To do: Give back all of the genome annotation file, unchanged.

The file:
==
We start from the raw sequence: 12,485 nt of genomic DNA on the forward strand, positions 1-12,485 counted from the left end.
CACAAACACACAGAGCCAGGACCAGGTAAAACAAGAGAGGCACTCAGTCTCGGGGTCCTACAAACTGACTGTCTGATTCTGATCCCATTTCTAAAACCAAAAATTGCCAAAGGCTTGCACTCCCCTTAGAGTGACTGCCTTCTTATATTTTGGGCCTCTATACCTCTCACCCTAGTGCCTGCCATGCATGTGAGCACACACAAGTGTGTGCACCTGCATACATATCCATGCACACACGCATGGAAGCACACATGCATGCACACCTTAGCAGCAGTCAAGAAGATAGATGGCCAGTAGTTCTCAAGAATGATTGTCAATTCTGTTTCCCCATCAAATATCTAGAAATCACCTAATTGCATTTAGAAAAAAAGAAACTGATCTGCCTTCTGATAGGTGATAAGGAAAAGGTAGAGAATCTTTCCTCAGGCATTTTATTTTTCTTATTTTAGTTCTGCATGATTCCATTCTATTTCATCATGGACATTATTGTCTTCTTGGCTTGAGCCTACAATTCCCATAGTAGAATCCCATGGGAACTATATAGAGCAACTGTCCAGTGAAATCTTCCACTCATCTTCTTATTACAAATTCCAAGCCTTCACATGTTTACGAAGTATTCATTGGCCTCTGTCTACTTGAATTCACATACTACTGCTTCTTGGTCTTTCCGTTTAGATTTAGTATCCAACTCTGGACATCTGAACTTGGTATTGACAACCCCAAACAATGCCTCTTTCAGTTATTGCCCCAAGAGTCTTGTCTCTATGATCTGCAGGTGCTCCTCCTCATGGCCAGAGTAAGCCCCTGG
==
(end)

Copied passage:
We start from the raw sequence: 12,485 nt of genomic DNA on the forward strand, positions 1-12,485 counted from the left end.
CACAAACACACAGAGCCAGGACCAGGTAAAACAAGAGAGGCACTCAGTCTCGGGGTCCTACAAACTGACTGTCTGATTCTGATCCCATTTCTAAAACCAAAAATTGCCAAAGGCTTGCACTCCCCTTAGAGTGACTGCCTTCTTATATTTTGGGCCTCTATACCTCTCACCCTAGTGCCTGCCATGCATGTGAGCACACACAAGTGTGTGCACCTGCATACATATCCATGCACACACGCATGGAAGCACACATGCATGCACACCTTAGCAGCAGTCAAGAAGATAGATGGCCAGTAGTTCTCAAGAATGATTGTCAATTCTGTTTCCCCATCAAATATCTAGAAATCACCTAATTGCATTTAGAAAAAAAGAAACTGATCTGCCTTCTGATAGGTGATAAGGAAAAGGTAGAGAATCTTTCCTCAGGCATTTTATTTTTCTTATTTTAGTTCTGCATGATTCCATTCTATTTCATCATGGACATTATTGTCTTCTTGGCTTGAGCCTACAATTCCCATAGTAGAATCCCATGGGAACTATATAGAGCAACTGTCCAGTGAAATCTTCCACTCATCTTCTTATTACAAATTCCAAGCCTTCACATGTTTACGAAGTATTCATTGGCCTCTGTCTACTTGAATTCACATACTACTGCTTCTTGGTCTTTCCGTTTAGATTTAGTATCCAACTCTGGACATCTGAACTTGGTATTGACAACCCCAAACAATGCCTCTTTCAGTTATTGCCCCAAGAGTCTTGTCTCTATGATCTGCAGGTGCTCCTCCTCATGGCCAGAGTAAGCCCCTGG